Three communication strategies may improve future phases of work. First, EI staff training should more clearly communicate how the intervention aligns with current values, beliefs, and attitudes about the care they provide [25]. The academic-community partners assumed that service coordinators would understand how the e-PRO intervention links to their values by training them on the logistics of carrying out the protocol, such as by showing EI staff how to view the information gathered by the e-PRO. However, more training time is needed to better articulate how the e-PRO results reinforce the value of family-centered care when care planning.

Second, without the guarantee of longer-term adoption, many service coordinators struggled to invest effort in recruiting families due to time constraints, a common barrier encountered by organizations implementing change [19, 26, 27]. The academic partners and EI program leadership explained that the e-PRO intervention will require an increased time commitment from the service coordinators without the guarantee of saving them time in the longer term, as decisions about e-PRO adoption would hinge on project results. EI staff training is being redesigned to emphasize rationale and requirements for research engagement so there are clear expectations about the benefits and costs of this type of partnership [25].

Third, there is need to recruit a broader base of community support to successfully manage the implementation of an intervention that requires a change in EI provider workflow [19, 25]. While EI program leadership championed GO4IT and e-PRO intervention implementation, supervisors were not consistently incorporating the e-PRO intervention when communicating with service coordinators at their monthly check-in meetings. Future phases of work should ensure that more diverse EI leadership (e.g., service coordinators, supervisors) within the organization have active roles in championing the e-PRO innovation.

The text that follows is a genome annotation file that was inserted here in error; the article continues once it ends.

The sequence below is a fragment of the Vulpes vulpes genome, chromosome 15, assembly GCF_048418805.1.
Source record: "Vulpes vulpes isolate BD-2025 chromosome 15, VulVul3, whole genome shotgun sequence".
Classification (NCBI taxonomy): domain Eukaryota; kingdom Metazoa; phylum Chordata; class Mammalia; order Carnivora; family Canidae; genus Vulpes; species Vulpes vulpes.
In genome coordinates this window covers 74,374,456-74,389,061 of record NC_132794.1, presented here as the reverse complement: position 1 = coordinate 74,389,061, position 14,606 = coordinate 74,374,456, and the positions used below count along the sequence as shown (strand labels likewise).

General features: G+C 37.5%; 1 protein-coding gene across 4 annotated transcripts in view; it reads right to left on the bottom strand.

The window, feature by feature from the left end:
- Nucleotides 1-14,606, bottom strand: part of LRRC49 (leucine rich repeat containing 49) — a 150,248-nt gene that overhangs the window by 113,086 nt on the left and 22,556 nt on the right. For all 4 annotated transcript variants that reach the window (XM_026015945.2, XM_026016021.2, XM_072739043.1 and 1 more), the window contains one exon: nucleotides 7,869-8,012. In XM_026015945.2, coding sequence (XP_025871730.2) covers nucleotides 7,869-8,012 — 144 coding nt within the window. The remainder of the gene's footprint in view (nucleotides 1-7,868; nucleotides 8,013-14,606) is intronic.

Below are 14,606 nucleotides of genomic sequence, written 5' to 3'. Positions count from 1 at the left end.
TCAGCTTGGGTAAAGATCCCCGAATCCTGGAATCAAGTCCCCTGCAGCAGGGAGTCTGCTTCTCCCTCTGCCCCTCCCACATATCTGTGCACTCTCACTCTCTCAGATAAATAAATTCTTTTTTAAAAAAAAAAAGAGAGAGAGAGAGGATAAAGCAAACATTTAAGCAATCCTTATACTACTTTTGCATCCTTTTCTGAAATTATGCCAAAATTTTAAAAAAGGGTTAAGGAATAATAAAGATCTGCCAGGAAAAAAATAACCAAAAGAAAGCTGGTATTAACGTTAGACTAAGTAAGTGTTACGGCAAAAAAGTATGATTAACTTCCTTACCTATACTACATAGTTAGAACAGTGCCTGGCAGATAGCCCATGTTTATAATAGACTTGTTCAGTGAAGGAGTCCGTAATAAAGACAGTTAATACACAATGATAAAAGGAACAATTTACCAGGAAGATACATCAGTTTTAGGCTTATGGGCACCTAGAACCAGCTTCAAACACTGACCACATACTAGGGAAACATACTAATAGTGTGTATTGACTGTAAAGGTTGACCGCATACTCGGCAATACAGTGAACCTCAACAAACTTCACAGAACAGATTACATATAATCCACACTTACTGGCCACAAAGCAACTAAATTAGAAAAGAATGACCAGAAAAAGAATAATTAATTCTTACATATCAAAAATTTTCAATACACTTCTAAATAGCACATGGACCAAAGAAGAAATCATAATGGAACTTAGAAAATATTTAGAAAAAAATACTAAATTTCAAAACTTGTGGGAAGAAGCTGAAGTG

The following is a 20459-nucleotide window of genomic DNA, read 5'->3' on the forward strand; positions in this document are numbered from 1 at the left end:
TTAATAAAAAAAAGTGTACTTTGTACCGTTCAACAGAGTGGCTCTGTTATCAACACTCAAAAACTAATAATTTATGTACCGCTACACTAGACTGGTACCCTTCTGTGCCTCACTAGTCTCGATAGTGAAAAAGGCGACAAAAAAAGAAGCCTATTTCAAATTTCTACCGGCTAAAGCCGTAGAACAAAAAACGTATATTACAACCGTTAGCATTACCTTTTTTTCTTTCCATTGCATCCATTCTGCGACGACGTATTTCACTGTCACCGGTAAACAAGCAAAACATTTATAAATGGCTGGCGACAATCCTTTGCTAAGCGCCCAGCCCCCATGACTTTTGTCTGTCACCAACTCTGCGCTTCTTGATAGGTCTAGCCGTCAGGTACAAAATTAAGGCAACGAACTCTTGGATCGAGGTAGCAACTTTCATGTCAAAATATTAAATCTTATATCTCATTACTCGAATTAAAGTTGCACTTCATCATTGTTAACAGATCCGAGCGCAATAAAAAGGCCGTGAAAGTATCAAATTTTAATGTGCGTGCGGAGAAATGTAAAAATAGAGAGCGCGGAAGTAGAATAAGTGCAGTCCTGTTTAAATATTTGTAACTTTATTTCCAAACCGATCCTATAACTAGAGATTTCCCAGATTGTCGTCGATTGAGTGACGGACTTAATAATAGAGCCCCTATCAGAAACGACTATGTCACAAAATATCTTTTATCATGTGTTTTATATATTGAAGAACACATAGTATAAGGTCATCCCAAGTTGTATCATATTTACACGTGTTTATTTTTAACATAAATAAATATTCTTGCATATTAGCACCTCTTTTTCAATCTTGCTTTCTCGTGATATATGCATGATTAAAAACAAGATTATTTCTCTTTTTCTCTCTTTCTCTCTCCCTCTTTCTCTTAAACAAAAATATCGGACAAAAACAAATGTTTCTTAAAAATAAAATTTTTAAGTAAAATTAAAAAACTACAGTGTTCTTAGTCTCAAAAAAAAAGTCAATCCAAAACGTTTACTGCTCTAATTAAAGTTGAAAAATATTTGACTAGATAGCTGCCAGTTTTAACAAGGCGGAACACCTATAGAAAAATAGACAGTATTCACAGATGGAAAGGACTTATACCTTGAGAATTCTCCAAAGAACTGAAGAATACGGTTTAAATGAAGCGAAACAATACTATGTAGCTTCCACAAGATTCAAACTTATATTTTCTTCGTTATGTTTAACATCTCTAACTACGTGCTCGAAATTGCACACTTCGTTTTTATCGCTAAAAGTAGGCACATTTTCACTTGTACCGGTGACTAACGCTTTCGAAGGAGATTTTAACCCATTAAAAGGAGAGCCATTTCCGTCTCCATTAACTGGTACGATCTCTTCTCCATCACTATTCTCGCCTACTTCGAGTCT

CER Principle 2: Community Collaboration and Control

Community collaboration is a critical component of high quality and ethical community-engaged research [24, 28]. Academic and community partner input for joint decision-making gave each group an opportunity to voice their needs and preferences, resulting in transparency about research goals and methods [28].

Academic and community partners have demonstrated a high level of collaboration for the study protocol. Both parties initiated collaboration on mutually beneficial terms. Specifically, EI service coordinators acknowledged that research engagement was a new experience for which they had limited supporting infrastructure, and the academic partner acknowledged their need to better engage service coordinators for recruitment at a large EI program. Additionally, the design of the e-PRO intervention was informed by EI provider input in the first pilot phase [22] and the EI program partner decided on protocol timing and implementation strategies for the current phase. The design of the peer-mentorship enhancement included joint decision-making around (1) mentor selection, (2) what peer mentors would do, (3) how mentee feedback would be gathered and relayed back, and (4) peer-mentor incentives.

While community collaboration has been high, there are several ways that the academic partners could improve their efforts to ensure successful academic-community collaboration in subsequent scale-up phases. First, the academic partners can play a larger role in educating their community partners about the research process in depth, but in laymen’s terms in order to foster understanding of the reasoning for the study design, short and long-term impact, and the vital need for research participants [29]. While the academic partners discussed clinical impact in the 90-minute training sessions, this training may not be adequate when working with EI programs that have little to no prior research experience. There is need to develop accessible resources for those new to research.